valuations, less on a price to earnings basis, i'm going to make money on a price to cash flow or free cash flow basis. and from that regard, it suggests that over the next couple of years we can see stock returns compounding at 8% or better, and it is well better than i'm going to see in most other asset classes. in portfolios, even after a good year in 2016, i'm tilted offensively and stocks and don't forget about credit on the bond side, where the yields are still, i think, quite attractive relative to treasuries. >> aside from tax reform, and deregulation, david, president-elect's tweets have been a topic of discussion for investors, especially those among trading desks. is this a sign of how donald trump will handle his temperament around foreign policy when he gets into the white house? is that a concern for you? >> i have a very favorite client who likes to say there is doing and there's talk ing. so if you heard enough of the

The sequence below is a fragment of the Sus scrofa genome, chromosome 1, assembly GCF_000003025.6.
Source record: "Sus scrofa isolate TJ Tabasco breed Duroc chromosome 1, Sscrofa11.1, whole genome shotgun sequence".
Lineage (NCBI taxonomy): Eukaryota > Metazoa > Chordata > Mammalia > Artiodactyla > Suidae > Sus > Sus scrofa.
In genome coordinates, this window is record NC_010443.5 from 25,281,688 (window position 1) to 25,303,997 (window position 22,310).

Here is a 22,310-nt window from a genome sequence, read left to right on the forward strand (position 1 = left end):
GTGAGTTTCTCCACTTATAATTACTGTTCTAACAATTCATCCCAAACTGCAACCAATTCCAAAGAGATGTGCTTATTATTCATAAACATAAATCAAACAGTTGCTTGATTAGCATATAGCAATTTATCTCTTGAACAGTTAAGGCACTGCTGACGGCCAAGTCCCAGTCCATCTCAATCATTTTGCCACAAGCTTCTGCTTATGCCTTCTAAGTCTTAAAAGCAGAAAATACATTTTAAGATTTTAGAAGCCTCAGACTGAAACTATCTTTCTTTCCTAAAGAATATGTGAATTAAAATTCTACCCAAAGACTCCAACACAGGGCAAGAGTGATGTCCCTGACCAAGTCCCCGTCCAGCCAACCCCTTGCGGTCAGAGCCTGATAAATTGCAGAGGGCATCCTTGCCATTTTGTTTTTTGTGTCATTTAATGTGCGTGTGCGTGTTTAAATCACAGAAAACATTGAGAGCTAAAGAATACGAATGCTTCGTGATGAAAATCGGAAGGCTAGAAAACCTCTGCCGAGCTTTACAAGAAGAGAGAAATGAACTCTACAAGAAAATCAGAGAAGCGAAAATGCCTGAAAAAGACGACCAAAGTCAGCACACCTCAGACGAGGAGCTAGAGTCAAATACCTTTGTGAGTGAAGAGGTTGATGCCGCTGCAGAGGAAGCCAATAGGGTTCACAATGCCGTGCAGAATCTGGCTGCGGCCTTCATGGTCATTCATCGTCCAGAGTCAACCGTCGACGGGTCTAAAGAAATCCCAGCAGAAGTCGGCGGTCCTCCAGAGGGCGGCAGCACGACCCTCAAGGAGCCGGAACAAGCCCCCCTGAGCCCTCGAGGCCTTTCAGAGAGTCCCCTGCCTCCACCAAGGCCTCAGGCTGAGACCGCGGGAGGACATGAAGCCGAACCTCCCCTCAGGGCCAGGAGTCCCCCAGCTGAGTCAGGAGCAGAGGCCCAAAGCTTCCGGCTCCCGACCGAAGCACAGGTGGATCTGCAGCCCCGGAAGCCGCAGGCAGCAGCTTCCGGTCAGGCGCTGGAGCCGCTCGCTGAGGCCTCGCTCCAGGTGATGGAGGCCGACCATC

talking, let's see the doing. when you do cut taxes, it leads to better than average stock market returns and large caps, but even better in small cap stocks. so let's see some of the doing part, i think that will be quite favorable in this tug of war between lower taxes, less regulation, concerns on trade, with pulling on the other side will be monetary policy, which will be less stimulative, but still not, i think, debilitating to the stock market and i think we'll see pretty respectable returns going forward in a lower tax environment. >> peter, i'll pull the brake on the train in a little bit. we talked on this network about this rally. we had a rally in stocks. you briefly touched on it. if you're older and a bond investor, or a reit, real estate investor, you're wondering when you watch cnbc, what rally are they talking about because you haven't been wiped out. but you've been hit. if you're in those asset classes, do you take your losses, if you have them, sell and buy into stocks right now or hang on and hope?